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    <h2>"Money Is My Bitch"</h2><strong>Producer: </strong>Alvin West, Poke & Tone<br /><strong>Lyric:</strong> "The ho turned me out, green eyes, had a crush on her/Since 5 years old, met her, fell in love wit her"<br /><strong>Why It's Dope:</strong> The line that kicks off the song's extended metaphor comparing money to women is maybe the most clever of the song, because even though he makes it very clear in the hook that he's not speaking literally, he flexes his lyrical dexterity to spin and swing the comparison all over the place. The closing line—"Promised happiness, but really did nothing for me / I guess bitches like you just grow on trees"—is another that illustrates the complex relationship.<br /><br /><iframe width="670" height="380" src="//www.youtube.com/embed/0WhlhmhIYis" frameborder="0" allowfullscreen></iframe>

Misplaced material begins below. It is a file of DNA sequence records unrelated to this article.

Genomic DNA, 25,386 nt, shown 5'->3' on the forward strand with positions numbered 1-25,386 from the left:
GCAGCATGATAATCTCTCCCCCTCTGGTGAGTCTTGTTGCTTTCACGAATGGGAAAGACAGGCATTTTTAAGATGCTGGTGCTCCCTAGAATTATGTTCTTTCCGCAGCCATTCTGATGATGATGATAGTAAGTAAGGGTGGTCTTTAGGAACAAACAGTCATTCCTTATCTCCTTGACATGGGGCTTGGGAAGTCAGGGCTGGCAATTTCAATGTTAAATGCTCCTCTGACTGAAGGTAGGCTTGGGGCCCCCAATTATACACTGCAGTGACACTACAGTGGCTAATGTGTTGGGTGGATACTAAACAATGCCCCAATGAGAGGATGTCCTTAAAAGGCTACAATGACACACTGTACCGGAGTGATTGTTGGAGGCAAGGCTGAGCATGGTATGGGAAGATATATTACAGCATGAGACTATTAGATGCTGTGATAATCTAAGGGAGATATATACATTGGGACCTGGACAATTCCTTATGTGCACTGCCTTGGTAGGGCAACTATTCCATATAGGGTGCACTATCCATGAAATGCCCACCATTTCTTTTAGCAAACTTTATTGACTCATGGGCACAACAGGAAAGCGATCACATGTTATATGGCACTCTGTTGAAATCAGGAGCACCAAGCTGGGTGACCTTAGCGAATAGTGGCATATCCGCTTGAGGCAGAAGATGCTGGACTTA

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    <h2>"Undying Love"</h2><strong>Producer: </strong>L.E.S.<br /><strong>Lyric:</strong> "Sat on the floor near my dead girl, put her in my arms/Pulled her ring out my pocket I was savin'/Put it on her ring finger cocked the Glock/And started prayin'"<br /><strong>Why It's Dope:</strong> Maybe the starkest image from one of Nas' most heart-wrenching stories, where a man comes home from Vegas to find his wife cheating with another man. It's a depressing story—Nas specializes in those when he wants to—but is another vivid example of his storytelling ability, weaving in an entire narrative that spans cities, states, emotional chasms and rash decisions, ending with a gunshot. A heavy end to the album, to say the least.<br /><br /><iframe width="670" height="380" src="//www.youtube.com/embed/_YSpG8yi4hI" frameborder="0" allowfullscreen></iframe>

Previously: Listen To This Rare 1993 Freestyle From Nas
Nas On Real Time With Bill Maher
Nas Performs At The JFK Center With An Orchestra
Nas Talks About The Current State Of Hip-Hop